September 17, 2010 As the World Turns airs its final episode and as the lights fade to black, the globe on retiring Dr. Bob Hughes’ desk magically starts turning…. Stars from the show gather to watch the final episode together. Tears are shed.
Other interesting facts…
From 1956 to 2010, As the World Turns has had only 12 Executive Producers:
• 1956–1965: Ted Corday
• 1965–1971: Mary Harris
• 1971–1973: Fred Bartholomew
• 1973–1978: Joe Willmore
• 1978–1980: Joe Rothenberger
• 1980 – fall 1981: Fred Bartholomew
• Fall 1981 – October 1984: Mary-Ellis Bunim
• October 1984 – October 1988: Robert Calhoun
• October 1988 – May 1995: Laurence Caso
• May 1995 – November 8, 1996: John Valente
• November 11, 1996 – June 4, 1999: Felicia Minei Behr
• June 7, 1999 – June 23, 2010: Christopher Goutman
Head Writing info…
As the World Turns was created by Irna Phillips. She continued as head writer until 1965 when William Bell, creator of the Young and the Restless and the Bold and the Beautiful, joined Phillips as co-head writer..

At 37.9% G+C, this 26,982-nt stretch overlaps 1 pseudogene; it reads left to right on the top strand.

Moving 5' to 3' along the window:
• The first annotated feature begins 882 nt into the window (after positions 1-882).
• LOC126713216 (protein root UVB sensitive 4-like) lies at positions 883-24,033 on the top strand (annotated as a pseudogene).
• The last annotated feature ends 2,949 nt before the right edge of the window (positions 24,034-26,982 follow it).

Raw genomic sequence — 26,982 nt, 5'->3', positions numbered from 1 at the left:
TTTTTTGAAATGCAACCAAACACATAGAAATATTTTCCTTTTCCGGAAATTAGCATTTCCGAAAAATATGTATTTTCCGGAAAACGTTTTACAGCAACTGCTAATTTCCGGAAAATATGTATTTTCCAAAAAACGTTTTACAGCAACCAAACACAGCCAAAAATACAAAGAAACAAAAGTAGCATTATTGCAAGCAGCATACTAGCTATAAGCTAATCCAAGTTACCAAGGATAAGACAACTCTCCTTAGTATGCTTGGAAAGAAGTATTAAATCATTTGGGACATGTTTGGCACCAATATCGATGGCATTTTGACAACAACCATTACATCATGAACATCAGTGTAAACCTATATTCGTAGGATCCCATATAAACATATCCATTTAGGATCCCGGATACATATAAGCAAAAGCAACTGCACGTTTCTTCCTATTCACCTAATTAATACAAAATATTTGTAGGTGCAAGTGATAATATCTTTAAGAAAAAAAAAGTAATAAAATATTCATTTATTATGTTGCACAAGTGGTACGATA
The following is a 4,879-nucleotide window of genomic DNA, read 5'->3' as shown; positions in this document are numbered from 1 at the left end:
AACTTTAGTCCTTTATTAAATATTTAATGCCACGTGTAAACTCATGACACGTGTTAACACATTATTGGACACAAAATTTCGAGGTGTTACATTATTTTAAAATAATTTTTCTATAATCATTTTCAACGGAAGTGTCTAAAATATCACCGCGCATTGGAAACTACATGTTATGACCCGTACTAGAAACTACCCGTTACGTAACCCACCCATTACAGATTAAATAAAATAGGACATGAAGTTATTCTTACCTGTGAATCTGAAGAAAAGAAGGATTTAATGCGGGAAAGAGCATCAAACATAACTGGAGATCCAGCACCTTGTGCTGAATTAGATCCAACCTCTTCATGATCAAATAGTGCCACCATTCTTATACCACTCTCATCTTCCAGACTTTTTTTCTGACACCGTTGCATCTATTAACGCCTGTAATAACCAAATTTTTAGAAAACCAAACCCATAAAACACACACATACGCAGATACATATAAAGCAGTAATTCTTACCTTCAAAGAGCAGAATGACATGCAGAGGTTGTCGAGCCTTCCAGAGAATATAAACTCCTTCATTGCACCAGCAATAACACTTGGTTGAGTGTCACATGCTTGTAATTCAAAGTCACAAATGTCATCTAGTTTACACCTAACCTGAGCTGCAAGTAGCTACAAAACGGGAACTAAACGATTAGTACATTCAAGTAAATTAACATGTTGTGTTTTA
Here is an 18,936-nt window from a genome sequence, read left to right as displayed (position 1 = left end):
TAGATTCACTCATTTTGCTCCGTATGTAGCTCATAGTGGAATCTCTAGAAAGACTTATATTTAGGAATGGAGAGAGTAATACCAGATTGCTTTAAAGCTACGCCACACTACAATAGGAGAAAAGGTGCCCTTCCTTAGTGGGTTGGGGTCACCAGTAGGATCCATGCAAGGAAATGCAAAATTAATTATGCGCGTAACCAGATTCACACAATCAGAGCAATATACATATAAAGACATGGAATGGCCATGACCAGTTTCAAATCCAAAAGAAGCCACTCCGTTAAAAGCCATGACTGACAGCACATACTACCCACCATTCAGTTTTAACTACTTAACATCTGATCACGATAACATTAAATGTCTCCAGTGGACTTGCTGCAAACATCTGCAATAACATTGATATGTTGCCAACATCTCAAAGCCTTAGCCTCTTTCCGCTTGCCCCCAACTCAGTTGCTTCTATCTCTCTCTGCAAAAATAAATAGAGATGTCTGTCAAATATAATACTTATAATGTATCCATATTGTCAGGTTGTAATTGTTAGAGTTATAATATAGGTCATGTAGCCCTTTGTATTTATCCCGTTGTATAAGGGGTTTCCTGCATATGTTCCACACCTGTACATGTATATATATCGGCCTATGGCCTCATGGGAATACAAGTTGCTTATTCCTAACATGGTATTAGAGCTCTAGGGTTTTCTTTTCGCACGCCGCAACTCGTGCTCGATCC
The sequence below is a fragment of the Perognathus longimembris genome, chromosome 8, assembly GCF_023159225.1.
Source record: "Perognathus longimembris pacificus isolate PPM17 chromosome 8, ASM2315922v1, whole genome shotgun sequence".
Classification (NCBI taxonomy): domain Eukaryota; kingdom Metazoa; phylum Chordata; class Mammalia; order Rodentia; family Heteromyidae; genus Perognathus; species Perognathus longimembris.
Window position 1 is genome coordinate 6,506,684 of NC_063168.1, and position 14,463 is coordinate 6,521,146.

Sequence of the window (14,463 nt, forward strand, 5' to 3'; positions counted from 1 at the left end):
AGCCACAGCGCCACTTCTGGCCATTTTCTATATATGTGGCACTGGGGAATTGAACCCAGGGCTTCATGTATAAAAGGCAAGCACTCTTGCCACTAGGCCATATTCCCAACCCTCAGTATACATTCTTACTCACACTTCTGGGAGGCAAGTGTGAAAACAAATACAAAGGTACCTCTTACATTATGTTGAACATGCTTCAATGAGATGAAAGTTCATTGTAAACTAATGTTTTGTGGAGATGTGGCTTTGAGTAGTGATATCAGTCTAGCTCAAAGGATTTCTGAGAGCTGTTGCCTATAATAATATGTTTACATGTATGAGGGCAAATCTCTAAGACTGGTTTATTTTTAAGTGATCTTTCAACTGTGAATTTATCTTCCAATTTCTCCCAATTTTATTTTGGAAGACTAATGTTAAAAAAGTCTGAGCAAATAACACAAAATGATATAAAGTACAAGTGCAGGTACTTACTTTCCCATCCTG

The Douglas Marland years (1985-1993 when he passed away unexpectedly) are always referred to fondly.
As the World Turns won the Daytime Emmy Award for Outstanding Drama series in 2003, 2002, 2001 and Outstanding Drama Series Writing Team in 2005, 2004, 2002 and 2001, all under the Head Writing auspices
of Hogan Sheffer. He was asked to leave in 2005 or early 2006, but found a home on Days of our Lives shortly thereafter.
Perhaps the best way to sum up the 54-year run of this iconic television program is to repeat the words of creator, Irna Phillips, when was first writing the show:
“As the world turns, we know the bleakness of winter, the promise of spring, the fullness of summer, and the harvest of autumn – the cycle of life is complete. What is true of the world, nature, is also true of man – he too, has his cycle.”
The show may be over, but the memories remain. The world still turns within each of us.
Bob and Kim's Wedding